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In August 2000, the MA program in Taiwanese Literature was established. By 2002, it had expanded into the first comprehensive Department of Taiwanese Literature in Taiwan, offering BA, MA, and Ph.D. programs. The department emerged as a significant outcome of Taiwan's democratization and decolonization struggles, with the aim of exploring Taiwan’s history, culture, languages, and identity.

The Department of Taiwanese Literature fosters the study of Taiwanese literature, culture, and languages in intensive and inclusive ways. Our aim is to "world" Taiwan by bringing Taiwan to the world and the world to Taiwan. We offer a wide array of courses in literature, fiction, languages, popular culture, film, history, digital media, and theory.

At the undergraduate level, all of our courses emphasize the development of students' skills in writing, speaking, critical thinking, textual analysis, and argumentation. At the graduate level, we encourage students to engage in comparative and relational analyses of Taiwan's "worlding" project, particularly in relation to other East Asian and Southeast Asian countries.

We provide a creative and vibrant environment for academic exchange internationally. We offer and hold international conferences, seminars and workshops with scholars coming from various countries with different interdisciplinary academic backgrounds. Our graduate program ensures that students have access to an ample selection of English or bilingual (English-Chinese/Taiwanese) courses to fulfill their graduation requirements. For international students interested in learning Taiwanese, we provide introductory courses specifically tailored to meet their needs.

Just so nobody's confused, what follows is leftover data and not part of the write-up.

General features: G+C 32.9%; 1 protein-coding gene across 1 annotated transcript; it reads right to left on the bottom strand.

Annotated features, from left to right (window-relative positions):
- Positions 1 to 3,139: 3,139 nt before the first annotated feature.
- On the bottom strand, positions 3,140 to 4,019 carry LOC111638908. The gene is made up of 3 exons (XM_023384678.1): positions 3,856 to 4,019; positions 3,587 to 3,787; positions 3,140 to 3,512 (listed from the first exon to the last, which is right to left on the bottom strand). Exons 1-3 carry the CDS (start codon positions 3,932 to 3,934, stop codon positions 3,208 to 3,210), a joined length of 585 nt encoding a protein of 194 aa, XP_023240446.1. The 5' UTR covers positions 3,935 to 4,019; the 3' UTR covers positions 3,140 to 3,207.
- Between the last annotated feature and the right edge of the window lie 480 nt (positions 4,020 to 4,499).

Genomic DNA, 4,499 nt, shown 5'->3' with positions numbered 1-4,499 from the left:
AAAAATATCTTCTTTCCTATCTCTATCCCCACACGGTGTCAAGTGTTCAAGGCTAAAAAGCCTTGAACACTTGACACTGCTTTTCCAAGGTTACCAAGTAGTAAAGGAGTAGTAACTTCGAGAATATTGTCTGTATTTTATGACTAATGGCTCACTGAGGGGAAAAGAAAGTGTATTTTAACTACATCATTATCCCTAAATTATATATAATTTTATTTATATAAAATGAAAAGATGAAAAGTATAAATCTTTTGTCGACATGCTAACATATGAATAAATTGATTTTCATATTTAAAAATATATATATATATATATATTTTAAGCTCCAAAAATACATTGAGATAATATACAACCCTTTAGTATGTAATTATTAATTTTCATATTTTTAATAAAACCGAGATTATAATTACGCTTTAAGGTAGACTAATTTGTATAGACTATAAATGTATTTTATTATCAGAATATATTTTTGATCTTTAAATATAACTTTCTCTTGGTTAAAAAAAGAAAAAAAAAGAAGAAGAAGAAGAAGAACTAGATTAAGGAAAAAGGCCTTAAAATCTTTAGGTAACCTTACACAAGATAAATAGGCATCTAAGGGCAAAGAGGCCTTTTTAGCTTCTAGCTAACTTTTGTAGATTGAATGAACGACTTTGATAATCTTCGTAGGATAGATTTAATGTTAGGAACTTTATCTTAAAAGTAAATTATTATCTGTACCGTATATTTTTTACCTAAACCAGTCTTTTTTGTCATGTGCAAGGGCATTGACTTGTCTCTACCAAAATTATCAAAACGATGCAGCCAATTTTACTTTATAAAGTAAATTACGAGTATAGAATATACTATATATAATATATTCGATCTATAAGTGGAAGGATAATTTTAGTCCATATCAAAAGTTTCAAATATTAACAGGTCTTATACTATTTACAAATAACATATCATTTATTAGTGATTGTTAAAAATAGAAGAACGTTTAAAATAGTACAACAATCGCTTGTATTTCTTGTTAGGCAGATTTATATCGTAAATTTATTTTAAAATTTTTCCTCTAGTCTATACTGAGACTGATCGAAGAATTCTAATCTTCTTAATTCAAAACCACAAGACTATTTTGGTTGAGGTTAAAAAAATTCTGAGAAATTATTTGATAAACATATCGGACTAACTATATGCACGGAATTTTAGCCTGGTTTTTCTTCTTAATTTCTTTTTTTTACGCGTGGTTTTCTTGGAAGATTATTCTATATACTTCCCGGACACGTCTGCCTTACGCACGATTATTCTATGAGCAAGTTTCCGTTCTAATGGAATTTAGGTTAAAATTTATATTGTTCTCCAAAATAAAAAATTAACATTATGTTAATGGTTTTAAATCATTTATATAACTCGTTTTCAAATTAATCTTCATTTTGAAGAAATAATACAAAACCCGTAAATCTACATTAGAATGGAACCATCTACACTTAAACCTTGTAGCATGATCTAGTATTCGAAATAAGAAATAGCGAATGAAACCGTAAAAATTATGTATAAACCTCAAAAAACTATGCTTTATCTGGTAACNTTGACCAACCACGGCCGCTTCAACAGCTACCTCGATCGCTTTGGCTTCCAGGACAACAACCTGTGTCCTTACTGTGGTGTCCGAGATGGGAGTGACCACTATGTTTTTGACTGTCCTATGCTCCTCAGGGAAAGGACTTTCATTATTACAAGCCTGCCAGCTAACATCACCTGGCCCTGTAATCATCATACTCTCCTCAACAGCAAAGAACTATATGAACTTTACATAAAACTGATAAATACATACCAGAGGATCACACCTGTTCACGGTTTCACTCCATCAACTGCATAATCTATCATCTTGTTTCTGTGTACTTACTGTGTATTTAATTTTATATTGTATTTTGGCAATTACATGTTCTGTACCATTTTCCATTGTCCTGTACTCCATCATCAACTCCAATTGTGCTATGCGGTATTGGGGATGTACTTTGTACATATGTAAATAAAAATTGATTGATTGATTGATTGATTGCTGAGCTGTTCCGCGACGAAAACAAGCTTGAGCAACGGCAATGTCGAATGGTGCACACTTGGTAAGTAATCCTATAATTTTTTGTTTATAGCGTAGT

Our graduate program (MA & PhD) for international students is divided into two divisions:

A) Division for Taiwanese Literature Studies: This division focuses on courses primarily conducted in Chinese and Taiwanese.

B) Division for Taiwan and Southeast Asian Studies: This division offers courses mainly in English or bilingual format (English alongside Taiwanese or Chinese). Students have the opportunity to enroll in courses from all departments within the College of Liberal Arts as well as limited courses from other colleges. In collaboration with the Center for Vietnamese Studies at NCKU, we particularly encourage prospective students interested in researching Southeast Asia or conducting comparative studies of Taiwan and Southeast Asia to apply for this division. The research areas covered are extensive, including linguistics, cultural studies, migration studies, literature, gender studies, history, anthropology, archaeology and more.